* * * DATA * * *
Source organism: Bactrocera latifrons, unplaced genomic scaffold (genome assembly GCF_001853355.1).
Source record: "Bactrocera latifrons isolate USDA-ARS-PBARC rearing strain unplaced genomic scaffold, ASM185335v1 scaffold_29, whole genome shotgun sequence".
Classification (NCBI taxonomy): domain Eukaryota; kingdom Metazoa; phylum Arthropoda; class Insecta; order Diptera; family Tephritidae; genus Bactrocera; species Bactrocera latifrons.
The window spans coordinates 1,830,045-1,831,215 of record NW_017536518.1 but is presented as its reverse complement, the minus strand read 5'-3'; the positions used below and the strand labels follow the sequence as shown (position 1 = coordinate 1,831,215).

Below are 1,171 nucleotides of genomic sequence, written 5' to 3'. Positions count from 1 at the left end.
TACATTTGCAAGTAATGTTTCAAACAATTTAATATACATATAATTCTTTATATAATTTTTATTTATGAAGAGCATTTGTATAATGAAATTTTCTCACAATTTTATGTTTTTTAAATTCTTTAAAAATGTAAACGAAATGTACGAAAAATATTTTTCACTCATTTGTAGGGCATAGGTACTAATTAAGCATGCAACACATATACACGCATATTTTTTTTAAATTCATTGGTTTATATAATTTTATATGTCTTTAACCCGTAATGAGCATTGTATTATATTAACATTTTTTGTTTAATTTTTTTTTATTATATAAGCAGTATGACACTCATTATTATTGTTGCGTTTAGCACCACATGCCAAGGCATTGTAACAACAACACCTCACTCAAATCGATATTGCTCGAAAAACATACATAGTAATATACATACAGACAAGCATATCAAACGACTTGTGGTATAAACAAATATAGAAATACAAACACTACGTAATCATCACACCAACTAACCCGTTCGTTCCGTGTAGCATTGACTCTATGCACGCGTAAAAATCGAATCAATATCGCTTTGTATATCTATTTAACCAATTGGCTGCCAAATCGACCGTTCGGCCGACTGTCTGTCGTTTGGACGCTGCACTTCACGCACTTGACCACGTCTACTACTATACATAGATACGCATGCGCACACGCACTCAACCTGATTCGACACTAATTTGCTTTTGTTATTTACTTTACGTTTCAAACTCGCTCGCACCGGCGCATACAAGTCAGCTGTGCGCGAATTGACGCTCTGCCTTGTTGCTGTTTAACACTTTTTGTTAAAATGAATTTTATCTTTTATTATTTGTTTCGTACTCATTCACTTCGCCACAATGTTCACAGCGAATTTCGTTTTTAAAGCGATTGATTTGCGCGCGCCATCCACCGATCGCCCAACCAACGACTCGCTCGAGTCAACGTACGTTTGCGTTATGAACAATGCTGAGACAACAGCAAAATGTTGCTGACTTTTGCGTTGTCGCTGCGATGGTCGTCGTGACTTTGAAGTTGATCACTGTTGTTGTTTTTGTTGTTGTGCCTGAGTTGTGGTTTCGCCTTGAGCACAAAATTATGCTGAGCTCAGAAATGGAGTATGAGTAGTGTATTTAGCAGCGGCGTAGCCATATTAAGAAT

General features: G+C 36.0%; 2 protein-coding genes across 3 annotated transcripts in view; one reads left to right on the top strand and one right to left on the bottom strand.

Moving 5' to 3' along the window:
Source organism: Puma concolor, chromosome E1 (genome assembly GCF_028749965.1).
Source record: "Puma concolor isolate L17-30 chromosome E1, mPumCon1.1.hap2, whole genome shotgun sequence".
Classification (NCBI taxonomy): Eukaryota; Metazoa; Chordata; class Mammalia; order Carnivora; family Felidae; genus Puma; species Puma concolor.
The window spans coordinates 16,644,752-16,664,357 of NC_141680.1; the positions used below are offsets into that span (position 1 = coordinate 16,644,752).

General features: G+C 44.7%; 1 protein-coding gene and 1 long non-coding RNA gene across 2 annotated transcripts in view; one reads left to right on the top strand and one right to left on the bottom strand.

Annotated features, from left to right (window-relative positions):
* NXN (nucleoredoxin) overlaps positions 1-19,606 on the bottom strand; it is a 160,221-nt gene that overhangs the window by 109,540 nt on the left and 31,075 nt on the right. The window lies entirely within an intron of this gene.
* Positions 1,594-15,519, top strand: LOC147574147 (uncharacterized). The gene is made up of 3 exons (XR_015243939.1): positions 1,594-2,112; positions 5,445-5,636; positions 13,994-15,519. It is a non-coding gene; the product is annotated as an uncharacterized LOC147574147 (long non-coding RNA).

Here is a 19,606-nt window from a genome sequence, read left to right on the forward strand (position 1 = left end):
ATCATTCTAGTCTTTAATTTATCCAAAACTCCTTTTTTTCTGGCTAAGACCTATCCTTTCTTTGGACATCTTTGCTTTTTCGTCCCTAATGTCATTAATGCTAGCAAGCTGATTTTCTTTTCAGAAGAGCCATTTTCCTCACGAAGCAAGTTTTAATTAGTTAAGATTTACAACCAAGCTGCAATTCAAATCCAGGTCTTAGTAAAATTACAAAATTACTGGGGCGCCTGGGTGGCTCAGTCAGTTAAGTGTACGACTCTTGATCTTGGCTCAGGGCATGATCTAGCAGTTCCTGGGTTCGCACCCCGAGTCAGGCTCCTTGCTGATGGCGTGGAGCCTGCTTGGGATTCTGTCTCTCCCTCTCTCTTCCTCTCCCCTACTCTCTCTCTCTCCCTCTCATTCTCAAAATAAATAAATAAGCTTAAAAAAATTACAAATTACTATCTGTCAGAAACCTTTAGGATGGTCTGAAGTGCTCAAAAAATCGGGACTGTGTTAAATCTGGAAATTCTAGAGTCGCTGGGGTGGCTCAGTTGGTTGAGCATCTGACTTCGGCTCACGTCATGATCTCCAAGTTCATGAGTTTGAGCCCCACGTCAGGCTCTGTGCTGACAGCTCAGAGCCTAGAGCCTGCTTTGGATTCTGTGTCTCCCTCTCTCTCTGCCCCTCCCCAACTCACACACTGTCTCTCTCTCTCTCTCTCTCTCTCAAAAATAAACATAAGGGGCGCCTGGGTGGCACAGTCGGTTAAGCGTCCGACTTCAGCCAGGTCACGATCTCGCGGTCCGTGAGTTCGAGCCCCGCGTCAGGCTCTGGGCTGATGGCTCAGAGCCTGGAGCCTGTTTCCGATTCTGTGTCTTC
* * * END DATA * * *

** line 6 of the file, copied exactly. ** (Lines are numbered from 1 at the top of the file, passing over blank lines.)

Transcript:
TACATTTGCAAGTAATGTTTCAAACAATTTAATATACATATAATTCTTTATATAATTTTTATTTATGAAGAGCATTTGTATAATGAAATTTTCTCACAATTTTATGTTTTTTAAATTCTTTAAAAATGTAAACGAAATGTACGAAAAATATTTTTCACTCATTTGTAGGGCATAGGTACTAATTAAGCATGCAACACATATACACGCATATTTTTTTTAAATTCATTGGTTTATATAATTTTATATGTCTTTAACCCGTAATGAGCATTGTATTATATTAACATTTTTTGTTTAATTTTTTTTTATTATATAAGCAGTATGACACTCATTATTATTGTTGCGTTTAGCACCACATGCCAAGGCATTGTAACAACAACACCTCACTCAAATCGATATTGCTCGAAAAACATACATAGTAATATACATACAGACAAGCATATCAAACGACTTGTGGTATAAACAAATATAGAAATACAAACACTACGTAATCATCACACCAACTAACCCGTTCGTTCCGTGTAGCATTGACTCTATGCACGCGTAAAAATCGAATCAATATCGCTTTGTATATCTATTTAACCAATTGGCTGCCAAATCGACCGTTCGGCCGACTGTCTGTCGTTTGGACGCTGCACTTCACGCACTTGACCACGTCTACTACTATACATAGATACGCATGCGCACACGCACTCAACCTGATTCGACACTAATTTGCTTTTGTTATTTACTTTACGTTTCAAACTCGCTCGCACCGGCGCATACAAGTCAGCTGTGCGCGAATTGACGCTCTGCCTTGTTGCTGTTTAACACTTTTTGTTAAAATGAATTTTATCTTTTATTATTTGTTTCGTACTCATTCACTTCGCCACAATGTTCACAGCGAATTTCGTTTTTAAAGCGATTGATTTGCGCGCGCCATCCACCGATCGCCCAACCAACGACTCGCTCGAGTCAACGTACGTTTGCGTTATGAACAATGCTGAGACAACAGCAAAATGTTGCTGACTTTTGCGTTGTCGCTGCGATGGTCGTCGTGACTTTGAAGTTGATCACTGTTGTTGTTTTTGTTGTTGTGCCTGAGTTGTGGTTTCGCCTTGAGCACAAAATTATGCTGAGCTCAGAAATGGAGTATGAGTAGTGTATTTAGCAGCGGCGTAGCCATATTAAGAAT